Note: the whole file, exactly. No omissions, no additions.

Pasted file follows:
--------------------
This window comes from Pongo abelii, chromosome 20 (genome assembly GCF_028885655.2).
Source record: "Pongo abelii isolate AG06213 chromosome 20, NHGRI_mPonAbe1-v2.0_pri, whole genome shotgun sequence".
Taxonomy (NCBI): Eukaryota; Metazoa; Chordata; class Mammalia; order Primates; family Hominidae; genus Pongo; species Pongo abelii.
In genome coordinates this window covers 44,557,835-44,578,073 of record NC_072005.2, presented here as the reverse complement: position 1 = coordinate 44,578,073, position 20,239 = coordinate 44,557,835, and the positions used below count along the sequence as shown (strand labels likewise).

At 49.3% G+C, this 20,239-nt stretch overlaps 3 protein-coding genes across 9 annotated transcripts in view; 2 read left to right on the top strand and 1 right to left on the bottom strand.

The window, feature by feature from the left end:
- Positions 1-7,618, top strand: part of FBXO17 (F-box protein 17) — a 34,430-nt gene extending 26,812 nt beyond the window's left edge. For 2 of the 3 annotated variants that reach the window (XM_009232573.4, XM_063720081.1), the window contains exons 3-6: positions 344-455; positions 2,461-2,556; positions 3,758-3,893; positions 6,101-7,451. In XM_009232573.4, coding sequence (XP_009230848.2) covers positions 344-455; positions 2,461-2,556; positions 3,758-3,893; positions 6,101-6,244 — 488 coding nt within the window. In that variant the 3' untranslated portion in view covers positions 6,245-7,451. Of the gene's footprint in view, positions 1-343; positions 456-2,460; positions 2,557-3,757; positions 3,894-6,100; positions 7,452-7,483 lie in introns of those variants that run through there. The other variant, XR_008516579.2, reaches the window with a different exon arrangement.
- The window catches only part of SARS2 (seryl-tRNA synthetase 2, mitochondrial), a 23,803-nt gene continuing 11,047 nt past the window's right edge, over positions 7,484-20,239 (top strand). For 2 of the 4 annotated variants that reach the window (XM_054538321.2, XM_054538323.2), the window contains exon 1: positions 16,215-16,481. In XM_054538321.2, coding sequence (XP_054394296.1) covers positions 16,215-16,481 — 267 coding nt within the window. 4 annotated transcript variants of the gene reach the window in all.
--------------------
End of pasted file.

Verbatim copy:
This window comes from Pongo abelii, chromosome 20 (genome assembly GCF_028885655.2).
Source record: "Pongo abelii isolate AG06213 chromosome 20, NHGRI_mPonAbe1-v2.0_pri, whole genome shotgun sequence".
Taxonomy (NCBI): Eukaryota; Metazoa; Chordata; class Mammalia; order Primates; family Hominidae; genus Pongo; species Pongo abelii.
In genome coordinates this window covers 44,557,835-44,578,073 of record NC_072005.2, presented here as the reverse complement: position 1 = coordinate 44,578,073, position 20,239 = coordinate 44,557,835, and the positions used below count along the sequence as shown (strand labels likewise).

At 49.3% G+C, this 20,239-nt stretch overlaps 3 protein-coding genes across 9 annotated transcripts in view; 2 read left to right on the top strand and 1 right to left on the bottom strand.

The window, feature by feature from the left end:
- Positions 1-7,618, top strand: part of FBXO17 (F-box protein 17) — a 34,430-nt gene extending 26,812 nt beyond the window's left edge. For 2 of the 3 annotated variants that reach the window (XM_009232573.4, XM_063720081.1), the window contains exons 3-6: positions 344-455; positions 2,461-2,556; positions 3,758-3,893; positions 6,101-7,451. In XM_009232573.4, coding sequence (XP_009230848.2) covers positions 344-455; positions 2,461-2,556; positions 3,758-3,893; positions 6,101-6,244 — 488 coding nt within the window. In that variant the 3' untranslated portion in view covers positions 6,245-7,451. Of the gene's footprint in view, positions 1-343; positions 456-2,460; positions 2,557-3,757; positions 3,894-6,100; positions 7,452-7,483 lie in introns of those variants that run through there. The other variant, XR_008516579.2, reaches the window with a different exon arrangement.
- The window catches only part of SARS2 (seryl-tRNA synthetase 2, mitochondrial), a 23,803-nt gene continuing 11,047 nt past the window's right edge, over positions 7,484-20,239 (top strand). For 2 of the 4 annotated variants that reach the window (XM_054538321.2, XM_054538323.2), the window contains exon 1: positions 16,215-16,481. In XM_054538321.2, coding sequence (XP_054394296.1) covers positions 16,215-16,481 — 267 coding nt within the window. 4 annotated transcript variants of the gene reach the window in all.